I was a 20-year-old aspiring entrepreneur looking to become a millionaire through my latest company. Sitting in a seminar run by Peter Sage called The Millionaire Business School, which seemed appropriate for my aspirations. During this three-day course, we were led through an exercise intended to uncover our gift to the world. As I went through this exercise the lights were turned down and calming music was played in the background. Two hundred people in a room, all with our eyes shut. We filled out six cards one by one with different sentences on them. All I could think was, ‘This is way too woo-woo for me’. But I am open to new experiences so I trusted our guide and leaned into the experience. Once it was completed we were invited to take one of the cards and on this card it would say the thing we felt we were deprived of as a child. My card read “Didn’t get emotional support from parents”. Meaning my gift to the world should be to give emotional support. The problem was, I didn’t even have enough emotional intelligence to understand this statement or believe my card. Why, you ask? Because when my mum Lisa died of alcoholism I was 10 and it was hard for me to deal with the amount of pain I felt. So the only way I knew to get rid of the pain was to rip out anything that connected my head to my heart.
Being so young and having to go through such a traumatic experience caused me to shut down all my emotions. I just buried any feelings deep in the valley of my soul never to be found again. This was assisted by my social surrounding. Growing up with two older brothers and a dad who didn’t show his emotions didn’t set a good example. I was surrounded by three men and all I saw was being angry and fighting made me a man but crying made me weak. If I cried I would get picked on more by my brothers and the cycle would repeat itself. Does my card make sense yet?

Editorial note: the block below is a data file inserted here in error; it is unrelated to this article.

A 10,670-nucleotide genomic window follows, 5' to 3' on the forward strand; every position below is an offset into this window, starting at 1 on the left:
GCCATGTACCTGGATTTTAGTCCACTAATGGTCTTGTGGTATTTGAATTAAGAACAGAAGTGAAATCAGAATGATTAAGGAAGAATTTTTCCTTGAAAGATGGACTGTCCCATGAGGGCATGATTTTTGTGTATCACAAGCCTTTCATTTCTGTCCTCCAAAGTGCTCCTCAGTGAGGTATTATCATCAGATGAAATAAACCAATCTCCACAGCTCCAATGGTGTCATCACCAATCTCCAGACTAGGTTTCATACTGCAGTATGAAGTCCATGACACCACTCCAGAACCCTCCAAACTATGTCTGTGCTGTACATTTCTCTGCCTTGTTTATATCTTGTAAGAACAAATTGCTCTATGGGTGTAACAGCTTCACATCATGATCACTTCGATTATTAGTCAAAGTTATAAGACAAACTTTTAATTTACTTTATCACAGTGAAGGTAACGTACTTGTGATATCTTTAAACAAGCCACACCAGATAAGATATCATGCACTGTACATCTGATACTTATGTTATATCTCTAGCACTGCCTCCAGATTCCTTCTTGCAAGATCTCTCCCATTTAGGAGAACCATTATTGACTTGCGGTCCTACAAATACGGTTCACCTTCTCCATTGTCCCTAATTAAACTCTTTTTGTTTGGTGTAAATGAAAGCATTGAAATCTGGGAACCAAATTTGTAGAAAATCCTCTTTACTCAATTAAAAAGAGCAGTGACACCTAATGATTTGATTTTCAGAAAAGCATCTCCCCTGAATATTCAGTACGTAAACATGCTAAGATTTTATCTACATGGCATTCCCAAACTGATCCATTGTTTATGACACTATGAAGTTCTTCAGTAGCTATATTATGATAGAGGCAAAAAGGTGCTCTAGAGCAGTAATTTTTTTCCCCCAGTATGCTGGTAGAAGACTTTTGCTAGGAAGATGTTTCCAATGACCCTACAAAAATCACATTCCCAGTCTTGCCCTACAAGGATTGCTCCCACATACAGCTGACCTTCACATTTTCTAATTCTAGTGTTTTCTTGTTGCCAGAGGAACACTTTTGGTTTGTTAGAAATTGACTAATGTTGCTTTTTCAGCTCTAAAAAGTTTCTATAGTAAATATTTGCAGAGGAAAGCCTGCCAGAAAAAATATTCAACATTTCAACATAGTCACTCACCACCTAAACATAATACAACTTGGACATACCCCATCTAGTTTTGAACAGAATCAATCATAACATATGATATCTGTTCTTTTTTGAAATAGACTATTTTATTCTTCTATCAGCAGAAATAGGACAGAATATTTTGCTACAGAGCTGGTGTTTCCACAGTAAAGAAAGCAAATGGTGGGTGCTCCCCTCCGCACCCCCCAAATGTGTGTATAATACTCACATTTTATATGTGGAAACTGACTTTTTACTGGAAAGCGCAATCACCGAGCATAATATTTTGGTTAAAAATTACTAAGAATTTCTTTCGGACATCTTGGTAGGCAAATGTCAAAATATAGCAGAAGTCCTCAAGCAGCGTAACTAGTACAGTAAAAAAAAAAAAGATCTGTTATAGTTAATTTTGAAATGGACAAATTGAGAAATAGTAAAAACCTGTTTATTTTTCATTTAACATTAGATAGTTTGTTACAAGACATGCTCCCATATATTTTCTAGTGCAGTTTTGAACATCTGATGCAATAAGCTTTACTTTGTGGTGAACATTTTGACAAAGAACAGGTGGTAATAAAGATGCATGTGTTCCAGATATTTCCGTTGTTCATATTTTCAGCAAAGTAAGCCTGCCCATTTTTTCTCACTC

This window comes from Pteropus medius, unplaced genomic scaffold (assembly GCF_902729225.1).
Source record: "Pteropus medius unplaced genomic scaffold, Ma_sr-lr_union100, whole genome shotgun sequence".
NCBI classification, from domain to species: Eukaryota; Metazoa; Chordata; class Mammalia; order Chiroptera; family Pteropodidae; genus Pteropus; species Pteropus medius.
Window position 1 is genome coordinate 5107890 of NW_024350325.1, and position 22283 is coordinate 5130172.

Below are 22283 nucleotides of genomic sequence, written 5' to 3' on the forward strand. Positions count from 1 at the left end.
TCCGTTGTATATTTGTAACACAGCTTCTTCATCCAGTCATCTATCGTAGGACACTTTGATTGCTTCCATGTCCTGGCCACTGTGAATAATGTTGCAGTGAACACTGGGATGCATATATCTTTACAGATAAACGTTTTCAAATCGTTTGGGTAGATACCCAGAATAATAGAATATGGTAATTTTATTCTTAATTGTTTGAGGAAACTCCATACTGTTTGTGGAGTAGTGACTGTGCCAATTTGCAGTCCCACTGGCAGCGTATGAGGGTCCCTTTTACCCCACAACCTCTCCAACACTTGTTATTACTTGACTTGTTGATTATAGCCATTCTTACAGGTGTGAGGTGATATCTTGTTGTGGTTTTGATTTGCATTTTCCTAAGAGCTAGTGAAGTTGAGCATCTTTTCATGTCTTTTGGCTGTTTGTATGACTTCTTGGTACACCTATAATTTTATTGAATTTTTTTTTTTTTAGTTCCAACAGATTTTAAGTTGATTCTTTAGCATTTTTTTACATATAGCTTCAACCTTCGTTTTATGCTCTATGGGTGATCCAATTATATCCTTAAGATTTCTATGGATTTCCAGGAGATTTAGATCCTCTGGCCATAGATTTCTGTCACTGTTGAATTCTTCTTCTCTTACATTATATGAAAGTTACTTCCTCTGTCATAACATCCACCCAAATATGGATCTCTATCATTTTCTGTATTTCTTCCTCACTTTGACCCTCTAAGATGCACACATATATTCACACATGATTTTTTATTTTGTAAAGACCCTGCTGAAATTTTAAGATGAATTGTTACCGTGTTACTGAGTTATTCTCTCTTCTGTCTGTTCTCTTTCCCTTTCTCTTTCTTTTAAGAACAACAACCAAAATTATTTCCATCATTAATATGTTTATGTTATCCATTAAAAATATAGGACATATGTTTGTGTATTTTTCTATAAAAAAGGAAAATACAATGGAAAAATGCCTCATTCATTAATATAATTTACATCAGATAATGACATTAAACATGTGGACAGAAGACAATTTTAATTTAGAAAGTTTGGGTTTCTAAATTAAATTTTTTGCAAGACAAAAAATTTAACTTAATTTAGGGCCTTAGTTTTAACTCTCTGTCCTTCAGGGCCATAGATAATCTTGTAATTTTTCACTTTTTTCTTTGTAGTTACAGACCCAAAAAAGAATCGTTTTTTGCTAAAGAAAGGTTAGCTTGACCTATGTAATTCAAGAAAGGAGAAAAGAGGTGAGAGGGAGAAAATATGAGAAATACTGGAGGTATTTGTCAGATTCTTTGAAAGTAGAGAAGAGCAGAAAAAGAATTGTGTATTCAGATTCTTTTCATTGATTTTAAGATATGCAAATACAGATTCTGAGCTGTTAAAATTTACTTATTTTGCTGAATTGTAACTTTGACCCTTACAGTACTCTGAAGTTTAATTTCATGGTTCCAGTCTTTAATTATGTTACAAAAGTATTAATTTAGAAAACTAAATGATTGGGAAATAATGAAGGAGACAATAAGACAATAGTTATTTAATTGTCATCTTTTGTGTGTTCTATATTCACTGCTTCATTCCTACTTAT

When I was sitting in the Millionaire Business School as an emotionless ‘ruthless business-man’ I had so many poorly programmed, limiting beliefs that I just rejected the truth of the card. I used to say to my business partner if you want a friend, get a dog. I didn’t see being vulnerable as an option and believed to get to the ‘top’ I needed to be strong, never showing weakness. I left The Millionaire Business school still in this mindset, having a perfect map to get the top of success mountain. I just couldn’t see it was the wrong mountain.
”Success is cultivated in the mind while happiness is manufactured in the heartPhilip McKernan
It wasn’t until a while after when I was watching London Real, an interview show with amazing guests who speak about personal development and how to become your best self. On the show, I came across a guest called Philip McKernan. He spoke about the importance of living an authentic and meaningful life suggesting success is cultivated in the heart while happiness is manufactured in the mind. This gave me a level of awareness I wasn’t quite ready for. It taught me that with awareness comes great responsibility.
I suddenly felt this overwhelming need to become authentic and stop hiding from the shame around the parts of myself I had hidden from. It takes a moment to change and make a shift in your life, but it may take years for that moment to appear. This was the moment I decided to make a commitment to myself to achieve authenticity. To make everything around me an extension of myself, not just another mask to wear.